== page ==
In recent weeks, I have been looking at the research on––especially interviews with––people who consider themselves to be “spiritual but not religious.” One of the many critiques such people have about the Christian Church is that we are judgmental not only about non-church people but about each other. What is the point, they ask, of belonging to an organization so filled with hostility?
The stakes are high regarding Jesus’ prayer that we “all be one,” because our disunity unmasks the unjustifiable self-righteousness that keeps creating religious antagonism.
Taking Jesus’ prayer for our unity to heart on this Sunday, let us preach a vision that moves beyond pet theological stances. Let us lift up the ways in which churches are working together in mission and in scholarly understandings because of our unity in Christ.
From the perspective of God’s love for this world in Christ Jesus, the Alpha and Omega, we have a strong and stable common ground on which to stand for the sake of the life of the world.
In the years since Christ's return to heaven, many divisions have crept into his church. Perhaps this is the very reason that Christ felt compelled to pray for the future generations that would be entrusted with practicing the faith and telling the story. It is quite possible that he knew how difficult it would be for us to all get along.
Signs of improving unity among various traditions within the church abound; numerous agreements and statements of concord have been drafted among representatives of the Roman Catholic, Orthodox Catholic, and Protestant churches in recent years.
Unfortunately, some of our worst divisions are within our own traditions—Baptists versus Baptists, Episcopalians versus Episcopalians, Catholics versus Catholics, and so forth. Perhaps there is no better time for us to return to the prayer of Jesus. . . .
Jesus invokes the love of the Father for the Son—a love that he has sought to share with his disciples—as the basis for living a life pleasing to God. – John P. Fairless
The unity we are called to work toward includes not only the churches but those the church is called to serve. We might continually ask ourselves the question put to us by Burton-Edwards:
In the name of Jesus, Paul and his companions confront economic and spiritual systems in Philippi, sing hymns to God, and behold God setting prisoners and a jailer free. How does the ministry of your congregation confront unjust primal forces of your culture and set captives and captors free? – Taylor Burton-Edwards
Revelation 22:12-14, 16-17, 20-21
When asked by Christians, “Don't you think we're living in the last days?” my answer is. “Of course we are!” But my answer is not based on current events or speculative obscurities in apocalyptic prophecy, but on the clear promise of scripture. . . . Because Jesus has overcome the powers of darkness in his death and resurrection, because he ascended to rule with the Father and has poured out his Spirit on the church, because these things have happened, the last days are upon us. . . .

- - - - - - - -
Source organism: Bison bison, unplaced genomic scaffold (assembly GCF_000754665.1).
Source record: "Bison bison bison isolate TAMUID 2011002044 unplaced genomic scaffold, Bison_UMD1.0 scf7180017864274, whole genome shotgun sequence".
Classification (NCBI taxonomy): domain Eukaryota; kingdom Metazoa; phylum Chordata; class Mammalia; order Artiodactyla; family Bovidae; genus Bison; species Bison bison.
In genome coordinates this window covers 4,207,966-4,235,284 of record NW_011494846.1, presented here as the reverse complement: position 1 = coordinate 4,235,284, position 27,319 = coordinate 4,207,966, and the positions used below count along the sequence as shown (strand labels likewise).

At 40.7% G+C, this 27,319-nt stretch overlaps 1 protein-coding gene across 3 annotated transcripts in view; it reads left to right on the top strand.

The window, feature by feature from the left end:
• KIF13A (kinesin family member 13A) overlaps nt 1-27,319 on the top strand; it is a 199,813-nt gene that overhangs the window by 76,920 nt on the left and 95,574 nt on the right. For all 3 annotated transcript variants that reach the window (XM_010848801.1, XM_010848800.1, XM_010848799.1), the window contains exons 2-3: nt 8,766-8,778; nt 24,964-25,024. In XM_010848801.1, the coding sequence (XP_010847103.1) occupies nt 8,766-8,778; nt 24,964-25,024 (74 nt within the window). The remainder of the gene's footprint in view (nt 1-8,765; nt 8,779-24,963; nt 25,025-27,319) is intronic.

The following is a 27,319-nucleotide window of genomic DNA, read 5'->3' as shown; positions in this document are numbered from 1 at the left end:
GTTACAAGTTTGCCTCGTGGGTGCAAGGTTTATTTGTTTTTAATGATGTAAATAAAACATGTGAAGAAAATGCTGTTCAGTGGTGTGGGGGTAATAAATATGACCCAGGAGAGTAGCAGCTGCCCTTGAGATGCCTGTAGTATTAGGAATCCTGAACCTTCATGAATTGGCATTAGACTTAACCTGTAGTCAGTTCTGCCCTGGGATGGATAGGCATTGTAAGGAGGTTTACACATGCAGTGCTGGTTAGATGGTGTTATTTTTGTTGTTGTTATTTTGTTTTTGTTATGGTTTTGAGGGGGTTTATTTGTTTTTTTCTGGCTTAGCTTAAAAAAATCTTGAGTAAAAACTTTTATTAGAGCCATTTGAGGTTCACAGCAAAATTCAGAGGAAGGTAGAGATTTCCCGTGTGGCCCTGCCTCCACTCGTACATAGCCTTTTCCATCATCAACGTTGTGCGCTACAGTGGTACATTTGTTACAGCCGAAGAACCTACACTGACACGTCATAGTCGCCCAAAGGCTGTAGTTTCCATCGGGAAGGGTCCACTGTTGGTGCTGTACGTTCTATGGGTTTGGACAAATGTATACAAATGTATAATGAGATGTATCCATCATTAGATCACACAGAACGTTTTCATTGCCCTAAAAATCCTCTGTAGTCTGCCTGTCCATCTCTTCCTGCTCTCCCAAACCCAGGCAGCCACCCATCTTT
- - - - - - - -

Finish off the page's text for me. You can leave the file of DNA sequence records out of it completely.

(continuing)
Our character in this age is to be shaped by the knowledge that “everything old has passed away; see everything has become new!” (2 Corinthians 5:17). We can no longer live in the idolatry of thinking that our job or our weekly paycheck is our source of security and comfort, because Jesus reveals a God who claims that role in life. . . .
The final words of Revelation offer three invitations. The first two invite the Spirit and church together to cry for the return of the Bridegroom. To establish righteousness, justice and peace. The third invitation is to the world: “let everyone who is thirsty come: take the water of life as a gift” (22:17). . . .
In this vision, the Spirit-indwelt church calls out to both Christ and to the world. This is the mission of God's people: to gather in the Spirit as the holy bride of Christ—an open sign to the world of the world that is yet to come. By living and worshiping as the “end times” people of God, we are able to call out to the world: Come, drink freely of the water of life! – Michael A. Van Horn
Taylor Burton-Edwards is the Director of Worship resources for the United Methodist Church.
John P. Fairless is senior minister of the First Baptist Church of Gainesville, Florida.
Michael A. Van Horn, an Evangelical Covenant pastor, served Trinity Church of Livonia, Michigan, for ten years and is now a missionary with the Rock of Ages Ministries, Cleveland, Tennessee.
Homily Service 40, no. 6 (2007): 29-36.